Alluring—but use caution

Lassen Volcanic National Park opens sections of main road, but visitors should come prepared for snowy conditions

Mount Lassen is the southernmost active volcano in the Cascade Range. It last erupted on May 22, 1915.

Mount Lassen is the southernmost active volcano in the Cascade Range. It last erupted on May 22, 1915.

It’s beautiful, but come prepared
In July 2006, my brother Scott and I took a road trip to breathtakingly scenic Lassen Volcanic National Park (approximately an hour and a half northeast of Chico), expecting the same easy access we’d had previous summers to the Lassen Peak parking area and a sunny, exhilarating hike up to the summit and back, with maybe a little snow here and there and at the top.

As it turned out, there was so much snow on the ground that July that we ended up having to park at the Bumpass Hell trailhead and hike three-quarters of a mile just to get to the Lassen Peak parking lot, which was buried in 15 feet of snow. We debated turning around and going home after seeing the thin line in the snow that was the beginning of the 2 1/2-mile-long trail to the 10,457-foot summit, but decided to go ahead and give it our best shot.

We were dressed for hot weather—which was fine, because it was sunny out. We had brought no snow-trekking equipment whatsoever—which turned out to be not as fine. We came across a handful of other trekkers on the trail—some with enough forethought to bring skis and poles.

Along a couple of stretches of our sometimes slippery hike I prayed I wouldn’t misstep and go sliding down the side of the snow-covered mountain. At one point during our ascent, a saintly boy coming down the trail handed me his walking stick.

Needless to say, the incredible view from the top—of the Sierra Nevada and Cascade ranges, and majestic Mount Shasta—made it all worth it.

I was reminded of this escapade recently when I received a couple of Lassen Park press releases advising visitors that, due to the late, heavy snowstorms this year, there is still a lot of snow in the park. Some sections of the main road are open, however, thanks to the efforts of the park’s road crew and snowplows.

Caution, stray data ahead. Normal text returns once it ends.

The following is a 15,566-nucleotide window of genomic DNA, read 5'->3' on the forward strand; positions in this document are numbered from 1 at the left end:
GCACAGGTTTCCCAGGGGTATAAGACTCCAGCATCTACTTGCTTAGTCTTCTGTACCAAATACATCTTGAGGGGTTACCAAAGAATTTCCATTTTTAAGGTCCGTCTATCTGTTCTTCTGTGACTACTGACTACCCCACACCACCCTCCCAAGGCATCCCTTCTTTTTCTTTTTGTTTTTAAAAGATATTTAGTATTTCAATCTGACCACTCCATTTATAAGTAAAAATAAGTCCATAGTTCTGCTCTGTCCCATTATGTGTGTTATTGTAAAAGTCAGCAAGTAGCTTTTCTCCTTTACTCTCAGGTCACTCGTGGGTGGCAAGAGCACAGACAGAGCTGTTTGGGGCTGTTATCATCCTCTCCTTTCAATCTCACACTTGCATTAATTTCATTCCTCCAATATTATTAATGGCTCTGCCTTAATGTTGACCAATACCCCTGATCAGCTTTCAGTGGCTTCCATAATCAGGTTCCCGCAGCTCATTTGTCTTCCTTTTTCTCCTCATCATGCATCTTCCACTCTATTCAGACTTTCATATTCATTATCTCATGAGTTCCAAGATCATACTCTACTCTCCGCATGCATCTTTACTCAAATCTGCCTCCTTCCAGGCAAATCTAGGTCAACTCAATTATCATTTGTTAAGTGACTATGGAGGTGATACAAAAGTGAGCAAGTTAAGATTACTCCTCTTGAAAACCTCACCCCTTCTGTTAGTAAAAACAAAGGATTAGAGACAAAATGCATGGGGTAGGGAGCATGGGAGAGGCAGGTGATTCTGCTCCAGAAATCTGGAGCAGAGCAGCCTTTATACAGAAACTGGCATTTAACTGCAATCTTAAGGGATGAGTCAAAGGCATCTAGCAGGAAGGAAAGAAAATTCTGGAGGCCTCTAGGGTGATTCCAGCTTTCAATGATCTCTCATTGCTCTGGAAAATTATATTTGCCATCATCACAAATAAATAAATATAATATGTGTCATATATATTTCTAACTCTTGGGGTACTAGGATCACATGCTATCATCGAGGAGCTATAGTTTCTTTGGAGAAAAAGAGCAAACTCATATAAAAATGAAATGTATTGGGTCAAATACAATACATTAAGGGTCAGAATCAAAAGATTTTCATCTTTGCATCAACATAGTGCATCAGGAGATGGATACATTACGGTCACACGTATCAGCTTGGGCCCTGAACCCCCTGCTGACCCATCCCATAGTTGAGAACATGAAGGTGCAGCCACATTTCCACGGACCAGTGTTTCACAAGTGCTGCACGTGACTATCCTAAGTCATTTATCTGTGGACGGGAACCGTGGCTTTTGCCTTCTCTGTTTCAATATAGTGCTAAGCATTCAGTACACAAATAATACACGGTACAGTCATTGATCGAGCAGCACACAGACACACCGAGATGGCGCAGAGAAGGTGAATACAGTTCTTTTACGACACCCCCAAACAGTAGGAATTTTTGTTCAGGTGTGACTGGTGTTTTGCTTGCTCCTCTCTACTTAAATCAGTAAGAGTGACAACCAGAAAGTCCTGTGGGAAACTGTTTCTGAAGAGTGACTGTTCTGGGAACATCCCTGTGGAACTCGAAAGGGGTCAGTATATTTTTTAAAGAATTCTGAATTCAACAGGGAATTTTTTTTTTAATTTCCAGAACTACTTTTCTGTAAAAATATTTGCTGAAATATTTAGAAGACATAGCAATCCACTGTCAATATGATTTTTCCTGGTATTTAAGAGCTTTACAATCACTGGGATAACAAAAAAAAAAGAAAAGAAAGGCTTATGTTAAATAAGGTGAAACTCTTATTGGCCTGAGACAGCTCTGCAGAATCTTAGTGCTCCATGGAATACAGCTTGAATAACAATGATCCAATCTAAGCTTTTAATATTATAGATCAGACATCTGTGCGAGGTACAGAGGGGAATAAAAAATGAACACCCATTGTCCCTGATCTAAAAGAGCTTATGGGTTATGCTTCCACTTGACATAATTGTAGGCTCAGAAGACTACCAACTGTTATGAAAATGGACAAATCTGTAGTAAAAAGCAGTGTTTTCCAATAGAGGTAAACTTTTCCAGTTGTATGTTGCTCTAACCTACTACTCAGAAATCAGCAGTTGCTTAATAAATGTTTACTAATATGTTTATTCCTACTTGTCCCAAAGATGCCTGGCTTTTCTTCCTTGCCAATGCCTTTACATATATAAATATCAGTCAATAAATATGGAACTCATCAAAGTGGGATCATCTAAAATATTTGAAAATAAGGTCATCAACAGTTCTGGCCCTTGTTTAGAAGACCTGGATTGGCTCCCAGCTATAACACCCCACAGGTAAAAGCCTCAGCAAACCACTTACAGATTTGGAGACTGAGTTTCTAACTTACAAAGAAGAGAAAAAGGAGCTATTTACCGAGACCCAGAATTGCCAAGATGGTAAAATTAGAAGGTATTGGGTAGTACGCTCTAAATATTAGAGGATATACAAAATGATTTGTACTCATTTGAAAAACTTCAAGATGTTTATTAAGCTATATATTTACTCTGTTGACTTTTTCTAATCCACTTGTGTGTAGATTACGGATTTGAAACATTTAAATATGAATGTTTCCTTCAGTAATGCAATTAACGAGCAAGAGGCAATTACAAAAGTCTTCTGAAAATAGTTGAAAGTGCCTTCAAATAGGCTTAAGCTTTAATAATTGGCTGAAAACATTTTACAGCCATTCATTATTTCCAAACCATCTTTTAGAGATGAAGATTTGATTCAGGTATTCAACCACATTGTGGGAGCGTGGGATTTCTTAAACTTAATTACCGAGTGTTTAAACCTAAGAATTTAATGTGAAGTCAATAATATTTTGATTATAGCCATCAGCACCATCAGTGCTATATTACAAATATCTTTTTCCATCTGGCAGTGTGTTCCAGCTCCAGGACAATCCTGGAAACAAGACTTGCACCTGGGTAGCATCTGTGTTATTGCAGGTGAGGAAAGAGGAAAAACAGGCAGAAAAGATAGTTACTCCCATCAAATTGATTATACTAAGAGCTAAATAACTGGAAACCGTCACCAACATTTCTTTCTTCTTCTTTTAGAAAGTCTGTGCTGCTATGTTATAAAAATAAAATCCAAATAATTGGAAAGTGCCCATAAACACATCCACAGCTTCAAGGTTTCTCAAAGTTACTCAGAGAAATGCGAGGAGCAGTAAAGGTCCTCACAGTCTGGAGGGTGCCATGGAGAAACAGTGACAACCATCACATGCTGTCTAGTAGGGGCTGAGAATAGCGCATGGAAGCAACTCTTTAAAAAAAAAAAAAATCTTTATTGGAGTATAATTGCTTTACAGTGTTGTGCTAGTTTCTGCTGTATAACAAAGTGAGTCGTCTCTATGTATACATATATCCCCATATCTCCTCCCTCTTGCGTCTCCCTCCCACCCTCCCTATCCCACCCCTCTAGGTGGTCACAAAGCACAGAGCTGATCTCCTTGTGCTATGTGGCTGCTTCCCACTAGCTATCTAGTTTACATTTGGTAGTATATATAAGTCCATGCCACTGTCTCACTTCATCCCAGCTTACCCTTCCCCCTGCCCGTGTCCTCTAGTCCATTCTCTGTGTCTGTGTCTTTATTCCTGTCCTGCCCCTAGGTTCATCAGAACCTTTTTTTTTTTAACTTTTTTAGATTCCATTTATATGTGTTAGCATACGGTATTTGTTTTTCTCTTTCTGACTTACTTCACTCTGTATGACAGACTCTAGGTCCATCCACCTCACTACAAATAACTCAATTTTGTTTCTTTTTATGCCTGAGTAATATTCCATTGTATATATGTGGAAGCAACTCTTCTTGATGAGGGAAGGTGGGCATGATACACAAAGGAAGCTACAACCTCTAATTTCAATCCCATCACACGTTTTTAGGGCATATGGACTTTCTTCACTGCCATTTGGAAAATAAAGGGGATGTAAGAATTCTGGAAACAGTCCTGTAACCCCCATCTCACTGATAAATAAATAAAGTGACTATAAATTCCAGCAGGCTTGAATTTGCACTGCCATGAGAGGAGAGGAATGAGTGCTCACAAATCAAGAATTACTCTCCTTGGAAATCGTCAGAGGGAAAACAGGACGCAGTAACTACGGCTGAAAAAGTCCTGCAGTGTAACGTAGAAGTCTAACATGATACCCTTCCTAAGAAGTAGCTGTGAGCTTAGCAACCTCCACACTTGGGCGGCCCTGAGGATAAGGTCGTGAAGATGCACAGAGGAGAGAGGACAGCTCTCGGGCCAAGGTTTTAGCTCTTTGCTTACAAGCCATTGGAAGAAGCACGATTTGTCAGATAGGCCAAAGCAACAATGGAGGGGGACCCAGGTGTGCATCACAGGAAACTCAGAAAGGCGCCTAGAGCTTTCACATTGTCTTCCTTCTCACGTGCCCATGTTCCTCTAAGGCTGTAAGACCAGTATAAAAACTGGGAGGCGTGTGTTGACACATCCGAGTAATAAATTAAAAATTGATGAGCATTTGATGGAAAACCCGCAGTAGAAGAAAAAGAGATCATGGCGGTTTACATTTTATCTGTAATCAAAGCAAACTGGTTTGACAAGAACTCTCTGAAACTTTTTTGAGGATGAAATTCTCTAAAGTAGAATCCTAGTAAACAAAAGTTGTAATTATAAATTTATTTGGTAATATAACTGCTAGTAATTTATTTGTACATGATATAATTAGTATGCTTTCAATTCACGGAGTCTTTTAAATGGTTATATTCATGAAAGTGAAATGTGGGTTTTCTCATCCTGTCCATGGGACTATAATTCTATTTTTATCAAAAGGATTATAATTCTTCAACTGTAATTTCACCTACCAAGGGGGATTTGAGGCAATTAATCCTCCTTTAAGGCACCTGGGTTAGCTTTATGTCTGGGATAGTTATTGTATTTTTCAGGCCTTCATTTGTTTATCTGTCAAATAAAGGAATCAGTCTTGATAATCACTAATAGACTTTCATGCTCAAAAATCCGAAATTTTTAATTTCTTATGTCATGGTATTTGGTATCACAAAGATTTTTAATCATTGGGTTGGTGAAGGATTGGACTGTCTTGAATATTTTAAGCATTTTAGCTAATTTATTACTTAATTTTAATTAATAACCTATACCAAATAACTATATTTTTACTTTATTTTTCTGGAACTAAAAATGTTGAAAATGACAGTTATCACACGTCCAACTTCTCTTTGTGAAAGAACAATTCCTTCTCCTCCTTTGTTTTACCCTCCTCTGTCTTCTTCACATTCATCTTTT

Bumpass Hell—named after a local cowboy who lost a leg after stepping into a boiling mudpot in 1864—is a spectacular 16-acre geothermal area in Lassen Volcanic National Park that features steaming fumaroles, hot springs and mudpots.

The main road going into the park from the southwest entrance is open to vehicles from Highway 36 to the Bumpass Hell parking lot; the northwest entrance’s main road is open from Highway 44 to the Devastated Area. It’s expected to open fully Friday (July 8).

The trail into the steaming, stinky (but very interesting) fumarole- and mudpot-filled Bumpass Hell geothermal basin will be closed until roughly mid-July.

Bumpass Hell, by the way, was named after Lassen-area cowboy Kendall Vanhook Bumpass, who had to have his leg amputated due to severe burns he incurred after stepping through the thin crust covering a boiling mudpot in 1864.

“The descent to hell is easy,” Bumpass reportedly said afterward.

Under current conditions, hikers must park in the Bumpass Hell parking area and hike to the Lassen Peak parking lot in order to access the trailhead. The upper 1.2 miles of the Lassen Peak trail will be open to hikers only on Aug. 13 and 14, and Sept. 2-5, due to an ongoing trail-rehabilitation project.

Sunscreen, water and snow gear—skis, snowshoes, crampons, etc.—should be considered essentials for summiting Mount Lassen this summer. Most of the park’s campgrounds are now open, and daily ranger-led programs run through Aug. 14. Go to for more info.